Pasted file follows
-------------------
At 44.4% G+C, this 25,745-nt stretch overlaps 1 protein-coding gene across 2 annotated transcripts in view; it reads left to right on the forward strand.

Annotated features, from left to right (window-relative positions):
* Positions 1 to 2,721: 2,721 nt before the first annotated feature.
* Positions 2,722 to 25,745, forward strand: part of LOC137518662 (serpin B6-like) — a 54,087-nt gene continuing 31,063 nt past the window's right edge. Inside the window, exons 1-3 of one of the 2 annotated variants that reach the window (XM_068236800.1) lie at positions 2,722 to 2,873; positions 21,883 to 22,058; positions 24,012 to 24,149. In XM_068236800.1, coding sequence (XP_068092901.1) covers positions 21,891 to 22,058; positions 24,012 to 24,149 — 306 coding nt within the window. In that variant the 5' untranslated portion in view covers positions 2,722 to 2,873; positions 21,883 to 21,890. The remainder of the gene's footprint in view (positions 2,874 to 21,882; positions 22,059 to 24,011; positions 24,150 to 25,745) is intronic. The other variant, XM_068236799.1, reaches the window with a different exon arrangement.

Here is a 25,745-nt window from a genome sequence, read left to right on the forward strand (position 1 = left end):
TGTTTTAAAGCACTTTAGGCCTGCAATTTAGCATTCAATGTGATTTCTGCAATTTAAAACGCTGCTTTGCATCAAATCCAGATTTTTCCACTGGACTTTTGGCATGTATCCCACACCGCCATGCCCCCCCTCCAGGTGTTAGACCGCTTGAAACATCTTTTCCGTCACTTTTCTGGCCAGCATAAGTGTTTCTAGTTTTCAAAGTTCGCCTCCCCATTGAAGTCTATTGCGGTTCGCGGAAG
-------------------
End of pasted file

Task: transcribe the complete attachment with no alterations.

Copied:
At 44.4% G+C, this 25,745-nt stretch overlaps 1 protein-coding gene across 2 annotated transcripts in view; it reads left to right on the forward strand.

Annotated features, from left to right (window-relative positions):
* Positions 1 to 2,721: 2,721 nt before the first annotated feature.
* Positions 2,722 to 25,745, forward strand: part of LOC137518662 (serpin B6-like) — a 54,087-nt gene continuing 31,063 nt past the window's right edge. Inside the window, exons 1-3 of one of the 2 annotated variants that reach the window (XM_068236800.1) lie at positions 2,722 to 2,873; positions 21,883 to 22,058; positions 24,012 to 24,149. In XM_068236800.1, coding sequence (XP_068092901.1) covers positions 21,891 to 22,058; positions 24,012 to 24,149 — 306 coding nt within the window. In that variant the 5' untranslated portion in view covers positions 2,722 to 2,873; positions 21,883 to 21,890. The remainder of the gene's footprint in view (positions 2,874 to 21,882; positions 22,059 to 24,011; positions 24,150 to 25,745) is intronic. The other variant, XM_068236799.1, reaches the window with a different exon arrangement.

Here is a 25,745-nt window from a genome sequence, read left to right on the forward strand (position 1 = left end):
TGTTTTAAAGCACTTTAGGCCTGCAATTTAGCATTCAATGTGATTTCTGCAATTTAAAACGCTGCTTTGCATCAAATCCAGATTTTTCCACTGGACTTTTGGCATGTATCCCACACCGCCATGCCCCCCCTCCAGGTGTTAGACCGCTTGAAACATCTTTTCCGTCACTTTTCTGGCCAGCATAAGTGTTTCTAGTTTTCAAAGTTCGCCTCCCCATTGAAGTCTATTGCGGTTCGCGGAAG